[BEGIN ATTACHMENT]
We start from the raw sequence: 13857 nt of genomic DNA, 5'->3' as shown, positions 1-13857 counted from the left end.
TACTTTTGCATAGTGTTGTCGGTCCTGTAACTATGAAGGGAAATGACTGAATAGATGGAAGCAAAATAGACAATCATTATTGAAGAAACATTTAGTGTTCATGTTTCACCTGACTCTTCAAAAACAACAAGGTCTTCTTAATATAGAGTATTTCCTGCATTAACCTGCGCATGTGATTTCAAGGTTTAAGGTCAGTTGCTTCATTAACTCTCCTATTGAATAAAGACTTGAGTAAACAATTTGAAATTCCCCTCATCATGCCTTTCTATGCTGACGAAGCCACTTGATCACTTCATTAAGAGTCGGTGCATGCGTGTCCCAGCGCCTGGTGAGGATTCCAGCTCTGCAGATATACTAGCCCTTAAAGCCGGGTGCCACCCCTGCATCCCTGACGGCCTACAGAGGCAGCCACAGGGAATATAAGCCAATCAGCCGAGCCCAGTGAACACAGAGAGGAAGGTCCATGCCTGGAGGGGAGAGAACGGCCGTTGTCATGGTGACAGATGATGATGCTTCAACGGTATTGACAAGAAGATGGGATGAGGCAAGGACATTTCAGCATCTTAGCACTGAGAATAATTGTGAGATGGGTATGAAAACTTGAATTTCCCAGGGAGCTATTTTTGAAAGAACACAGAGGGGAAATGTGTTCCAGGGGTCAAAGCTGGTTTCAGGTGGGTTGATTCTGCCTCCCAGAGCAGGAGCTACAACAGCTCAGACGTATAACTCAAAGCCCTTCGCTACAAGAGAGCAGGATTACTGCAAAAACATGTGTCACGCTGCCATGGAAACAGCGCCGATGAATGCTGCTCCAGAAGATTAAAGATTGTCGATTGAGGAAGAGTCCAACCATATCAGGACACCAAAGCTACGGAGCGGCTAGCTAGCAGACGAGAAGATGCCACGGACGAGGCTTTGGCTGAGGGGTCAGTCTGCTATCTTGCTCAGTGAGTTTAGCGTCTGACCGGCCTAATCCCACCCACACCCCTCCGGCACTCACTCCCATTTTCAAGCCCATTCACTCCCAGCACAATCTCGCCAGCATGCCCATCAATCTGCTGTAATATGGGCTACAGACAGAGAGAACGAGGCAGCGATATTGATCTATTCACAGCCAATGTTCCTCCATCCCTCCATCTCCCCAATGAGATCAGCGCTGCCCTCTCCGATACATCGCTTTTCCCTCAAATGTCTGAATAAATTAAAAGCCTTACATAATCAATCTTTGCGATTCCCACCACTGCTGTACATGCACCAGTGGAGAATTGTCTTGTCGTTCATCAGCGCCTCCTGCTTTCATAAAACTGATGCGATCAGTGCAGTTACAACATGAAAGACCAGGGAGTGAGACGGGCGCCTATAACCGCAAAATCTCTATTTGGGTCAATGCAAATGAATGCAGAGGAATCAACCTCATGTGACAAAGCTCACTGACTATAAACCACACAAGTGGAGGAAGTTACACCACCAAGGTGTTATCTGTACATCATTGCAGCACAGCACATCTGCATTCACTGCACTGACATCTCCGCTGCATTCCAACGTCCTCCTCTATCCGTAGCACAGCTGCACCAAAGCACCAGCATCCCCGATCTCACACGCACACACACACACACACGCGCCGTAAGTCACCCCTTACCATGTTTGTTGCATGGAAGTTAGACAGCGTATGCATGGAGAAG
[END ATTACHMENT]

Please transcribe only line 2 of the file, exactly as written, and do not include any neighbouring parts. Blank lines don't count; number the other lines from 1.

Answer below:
TACTTTTGCATAGTGTTGTCGGTCCTGTAACTATGAAGGGAAATGACTGAATAGATGGAAGCAAAATAGACAATCATTATTGAAGAAACATTTAGTGTTCATGTTTCACCTGACTCTTCAAAAACAACAAGGTCTTCTTAATATAGAGTATTTCCTGCATTAACCTGCGCATGTGATTTCAAGGTTTAAGGTCAGTTGCTTCATTAACTCTCCTATTGAATAAAGACTTGAGTAAACAATTTGAAATTCCCCTCATCATGCCTTTCTATGCTGACGAAGCCACTTGATCACTTCATTAAGAGTCGGTGCATGCGTGTCCCAGCGCCTGGTGAGGATTCCAGCTCTGCAGATATACTAGCCCTTAAAGCCGGGTGCCACCCCTGCATCCCTGACGGCCTACAGAGGCAGCCACAGGGAATATAAGCCAATCAGCCGAGCCCAGTGAACACAGAGAGGAAGGTCCATGCCTGGAGGGGAGAGAACGGCCGTTGTCATGGTGACAGATGATGATGCTTCAACGGTATTGACAAGAAGATGGGATGAGGCAAGGACATTTCAGCATCTTAGCACTGAGAATAATTGTGAGATGGGTATGAAAACTTGAATTTCCCAGGGAGCTATTTTTGAAAGAACACAGAGGGGAAATGTGTTCCAGGGGTCAAAGCTGGTTTCAGGTGGGTTGATTCTGCCTCCCAGAGCAGGAGCTACAACAGCTCAGACGTATAACTCAAAGCCCTTCGCTACAAGAGAGCAGGATTACTGCAAAAACATGTGTCACGCTGCCATGGAAACAGCGCCGATGAATGCTGCTCCAGAAGATTAAAGATTGTCGATTGAGGAAGAGTCCAACCATATCAGGACACCAAAGCTACGGAGCGGCTAGCTAGCAGACGAGAAGATGCCACGGACGAGGCTTTGGCTGAGGGGTCAGTCTGCTATCTTGCTCAGTGAGTTTAGCGTCTGACCGGCCTAATCCCACCCACACCCCTCCGGCACTCACTCCCATTTTCAAGCCCATTCACTCCCAGCACAATCTCGCCAGCATGCCCATCAATCTGCTGTAATATGGGCTACAGACAGAGAGAACGAGGCAGCGATATTGATCTATTCACAGCCAATGTTCCTCCATCCCTCCATCTCCCCAATGAGATCAGCGCTGCCCTCTCCGATACATCGCTTTTCCCTCAAATGTCTGAATAAATTAAAAGCCTTACATAATCAATCTTTGCGATTCCCACCACTGCTGTACATGCACCAGTGGAGAATTGTCTTGTCGTTCATCAGCGCCTCCTGCTTTCATAAAACTGATGCGATCAGTGCAGTTACAACATGAAAGACCAGGGAGTGAGACGGGCGCCTATAACCGCAAAATCTCTATTTGGGTCAATGCAAATGAATGCAGAGGAATCAACCTCATGTGACAAAGCTCACTGACTATAAACCACACAAGTGGAGGAAGTTACACCACCAAGGTGTTATCTGTACATCATTGCAGCACAGCACATCTGCATTCACTGCACTGACATCTCCGCTGCATTCCAACGTCCTCCTCTATCCGTAGCACAGCTGCACCAAAGCACCAGCATCCCCGATCTCACACGCACACACACACACACACGCGCCGTAAGTCACCCCTTACCATGTTTGTTGCATGGAAGTTAGACAGCGTATGCATGGAGAAG